A strategy to deal with water crisis under climate change for mainstream in the middle reaches of Yellow River

Xiao-jun Wang; Jian-yun Zhang; Rui-min He; ElMahdi Amgad; ElSawah Sondoss; Man-ting Shang
May 2011
Mitigation & Adaptation Strategies for Global Change;May2011, Vol. 16 Issue 5, p555
Academic Journal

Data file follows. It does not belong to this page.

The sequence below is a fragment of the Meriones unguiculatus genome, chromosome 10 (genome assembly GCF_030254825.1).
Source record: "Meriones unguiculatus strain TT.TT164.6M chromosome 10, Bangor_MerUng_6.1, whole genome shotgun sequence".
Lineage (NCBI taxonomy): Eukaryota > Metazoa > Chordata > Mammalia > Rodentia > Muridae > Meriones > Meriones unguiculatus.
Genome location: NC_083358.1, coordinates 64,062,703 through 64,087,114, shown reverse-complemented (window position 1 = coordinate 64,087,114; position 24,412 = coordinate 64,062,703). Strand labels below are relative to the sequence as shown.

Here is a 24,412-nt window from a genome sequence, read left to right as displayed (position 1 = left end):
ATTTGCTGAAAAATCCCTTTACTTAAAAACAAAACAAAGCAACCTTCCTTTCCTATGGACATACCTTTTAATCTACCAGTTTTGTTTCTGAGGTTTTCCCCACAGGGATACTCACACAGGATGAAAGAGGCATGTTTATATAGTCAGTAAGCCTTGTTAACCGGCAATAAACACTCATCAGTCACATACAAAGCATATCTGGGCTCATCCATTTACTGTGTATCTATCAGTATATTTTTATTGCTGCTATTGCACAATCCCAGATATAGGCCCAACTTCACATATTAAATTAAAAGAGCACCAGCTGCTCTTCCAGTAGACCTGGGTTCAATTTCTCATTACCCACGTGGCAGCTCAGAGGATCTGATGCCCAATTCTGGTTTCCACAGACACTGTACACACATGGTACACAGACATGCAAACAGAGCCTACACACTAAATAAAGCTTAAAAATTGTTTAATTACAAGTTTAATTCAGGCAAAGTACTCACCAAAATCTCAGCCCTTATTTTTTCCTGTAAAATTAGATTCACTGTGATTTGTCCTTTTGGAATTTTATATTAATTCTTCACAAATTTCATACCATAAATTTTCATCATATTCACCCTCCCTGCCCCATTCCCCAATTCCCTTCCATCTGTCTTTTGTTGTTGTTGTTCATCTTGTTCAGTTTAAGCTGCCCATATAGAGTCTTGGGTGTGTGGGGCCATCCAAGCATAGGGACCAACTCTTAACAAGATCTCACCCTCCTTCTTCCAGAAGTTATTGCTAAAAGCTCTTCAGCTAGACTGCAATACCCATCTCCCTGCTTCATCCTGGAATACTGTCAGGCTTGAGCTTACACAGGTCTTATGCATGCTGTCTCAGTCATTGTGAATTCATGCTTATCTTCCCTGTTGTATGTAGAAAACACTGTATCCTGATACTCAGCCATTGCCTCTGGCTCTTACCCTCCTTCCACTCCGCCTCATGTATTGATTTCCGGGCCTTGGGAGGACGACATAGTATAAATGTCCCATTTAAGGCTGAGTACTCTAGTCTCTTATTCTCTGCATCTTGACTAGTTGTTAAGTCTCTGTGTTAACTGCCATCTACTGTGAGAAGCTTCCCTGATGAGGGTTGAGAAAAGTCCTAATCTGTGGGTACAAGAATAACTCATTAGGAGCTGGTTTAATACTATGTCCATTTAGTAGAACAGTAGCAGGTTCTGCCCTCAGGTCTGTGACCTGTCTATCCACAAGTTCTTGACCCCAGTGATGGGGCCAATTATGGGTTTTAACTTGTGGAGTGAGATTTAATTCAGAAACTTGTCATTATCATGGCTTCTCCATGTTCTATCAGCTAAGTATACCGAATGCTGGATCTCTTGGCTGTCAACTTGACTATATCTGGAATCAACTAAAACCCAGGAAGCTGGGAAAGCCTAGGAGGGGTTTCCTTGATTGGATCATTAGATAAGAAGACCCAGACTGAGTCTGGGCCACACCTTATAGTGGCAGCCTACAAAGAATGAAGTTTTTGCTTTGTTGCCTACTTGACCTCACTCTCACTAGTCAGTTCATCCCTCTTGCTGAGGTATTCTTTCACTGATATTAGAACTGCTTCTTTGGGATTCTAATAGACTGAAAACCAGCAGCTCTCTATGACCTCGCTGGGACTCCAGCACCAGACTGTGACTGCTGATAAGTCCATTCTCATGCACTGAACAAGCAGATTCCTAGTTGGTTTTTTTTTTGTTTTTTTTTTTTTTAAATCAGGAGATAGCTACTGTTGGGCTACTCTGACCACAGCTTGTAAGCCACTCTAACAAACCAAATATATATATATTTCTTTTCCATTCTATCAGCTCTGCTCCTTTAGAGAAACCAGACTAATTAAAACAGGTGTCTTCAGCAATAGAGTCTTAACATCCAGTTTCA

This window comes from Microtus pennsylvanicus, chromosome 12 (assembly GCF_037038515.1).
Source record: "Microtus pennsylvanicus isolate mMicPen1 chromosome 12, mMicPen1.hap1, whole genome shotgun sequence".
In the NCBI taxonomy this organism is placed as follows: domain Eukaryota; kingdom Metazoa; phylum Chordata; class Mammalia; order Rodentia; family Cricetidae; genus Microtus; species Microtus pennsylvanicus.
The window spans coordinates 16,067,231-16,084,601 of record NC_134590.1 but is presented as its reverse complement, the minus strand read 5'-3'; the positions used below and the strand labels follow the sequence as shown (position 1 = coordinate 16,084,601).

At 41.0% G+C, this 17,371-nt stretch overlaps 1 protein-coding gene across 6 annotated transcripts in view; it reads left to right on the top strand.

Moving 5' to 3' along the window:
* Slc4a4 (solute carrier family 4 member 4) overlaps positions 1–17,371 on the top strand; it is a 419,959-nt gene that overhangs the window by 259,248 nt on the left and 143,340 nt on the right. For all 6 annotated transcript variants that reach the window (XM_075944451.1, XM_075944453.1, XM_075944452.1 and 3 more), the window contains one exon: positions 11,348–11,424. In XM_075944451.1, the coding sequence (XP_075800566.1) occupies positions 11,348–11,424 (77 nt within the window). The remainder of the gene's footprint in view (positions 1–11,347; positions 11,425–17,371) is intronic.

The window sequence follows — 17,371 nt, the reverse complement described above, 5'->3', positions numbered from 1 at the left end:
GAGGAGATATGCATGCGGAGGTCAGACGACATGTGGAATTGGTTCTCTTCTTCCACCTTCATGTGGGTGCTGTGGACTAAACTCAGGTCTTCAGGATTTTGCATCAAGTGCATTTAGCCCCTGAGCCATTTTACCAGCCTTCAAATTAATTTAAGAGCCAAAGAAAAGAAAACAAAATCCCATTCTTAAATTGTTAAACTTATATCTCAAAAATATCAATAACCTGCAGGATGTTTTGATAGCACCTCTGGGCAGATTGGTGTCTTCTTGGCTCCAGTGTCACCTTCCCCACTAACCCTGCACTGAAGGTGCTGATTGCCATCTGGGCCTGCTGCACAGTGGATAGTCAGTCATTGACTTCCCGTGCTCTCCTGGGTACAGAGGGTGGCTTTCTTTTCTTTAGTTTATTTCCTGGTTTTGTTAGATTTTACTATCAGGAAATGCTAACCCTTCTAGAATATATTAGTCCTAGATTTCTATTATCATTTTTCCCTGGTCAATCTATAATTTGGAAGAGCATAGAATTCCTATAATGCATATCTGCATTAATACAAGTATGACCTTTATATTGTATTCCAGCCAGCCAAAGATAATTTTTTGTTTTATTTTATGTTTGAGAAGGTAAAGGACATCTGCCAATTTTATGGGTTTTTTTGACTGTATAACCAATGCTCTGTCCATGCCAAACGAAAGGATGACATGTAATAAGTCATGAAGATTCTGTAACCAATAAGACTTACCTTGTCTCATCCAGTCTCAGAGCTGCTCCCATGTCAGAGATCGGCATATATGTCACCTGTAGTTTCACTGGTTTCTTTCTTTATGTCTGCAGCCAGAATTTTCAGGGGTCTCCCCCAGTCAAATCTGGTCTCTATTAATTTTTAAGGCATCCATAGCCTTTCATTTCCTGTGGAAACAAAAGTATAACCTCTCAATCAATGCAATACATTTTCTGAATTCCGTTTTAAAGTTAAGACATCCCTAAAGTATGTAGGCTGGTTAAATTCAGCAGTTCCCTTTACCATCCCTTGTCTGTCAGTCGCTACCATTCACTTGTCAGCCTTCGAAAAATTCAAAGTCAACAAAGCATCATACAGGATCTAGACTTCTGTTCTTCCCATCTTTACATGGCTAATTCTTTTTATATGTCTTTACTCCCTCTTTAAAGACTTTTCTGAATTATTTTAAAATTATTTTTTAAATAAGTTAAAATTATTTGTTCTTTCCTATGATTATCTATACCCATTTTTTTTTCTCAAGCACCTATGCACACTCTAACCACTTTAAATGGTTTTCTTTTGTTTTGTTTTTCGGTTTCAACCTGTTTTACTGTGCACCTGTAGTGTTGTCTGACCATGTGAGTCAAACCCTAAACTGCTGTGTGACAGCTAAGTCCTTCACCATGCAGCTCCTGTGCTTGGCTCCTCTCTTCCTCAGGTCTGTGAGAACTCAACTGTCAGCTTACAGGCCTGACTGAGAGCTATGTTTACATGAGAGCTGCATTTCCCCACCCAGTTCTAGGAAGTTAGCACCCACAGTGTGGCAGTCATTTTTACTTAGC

Our planet is increasingly threatened by degradation in water quantity and quality due to climate change, population growth and development pressures. Water shortage is one of the most challenging environmental problems to humankind in the 21st century under the changing climate. Water shortages and scarcity escalate risks to food security and economic viability. For decades, water management has been dominated by supply oriented paradigm of expanding the capacity of accessible water (e.g. building dams). While large scale infrastructure projects provided effective solutions for chronic water crises in the past, they have come at expensive, irreversible and delayed ecological, economic and social costs. As more questions are raised concerning over reliance on infrastructure solutions, discussions about a sustainable future suggest a greater focus on the demand side of the equation is needed. In this paper, we use multi-recursive and runoff coefficient analysis methods to analyze the annual runoff of the mainstreams (Kuye River, Tuwei River, Wuding River and Jialu River) in the middle reaches of Yellow River. The main objective is to estimate the impacts of climate change and human activity on water resources in the study area and test the potential of water demand management to lessen the gap between supply and demand. Results show remarkable drop in the average annual runoff as a combined effect of climate change and human activity. Moreover, results show that human activities are the direct reason for the changes of river runoff, and the proportion of human activities account the biggest is Wuding river, next is Kuye river, Jialu river is smallest, these changes lead to the decrease of river runoff, and even drying up in recent years. This result highlights the importance of using WDM to diminish the increasing gap between demand and supply. Motivated by this, the paper presents a comprehensive framework for implementation WDM in the middle reaches of Yellow River. The framework includes a wide range of instruments: legislative, economic, technological and educational. The core step of the framework, collaboration among water planners, water service providers and end-users lies as an essential mechanism for achieving long term trade-offs between ecological and socio-economic water needs.


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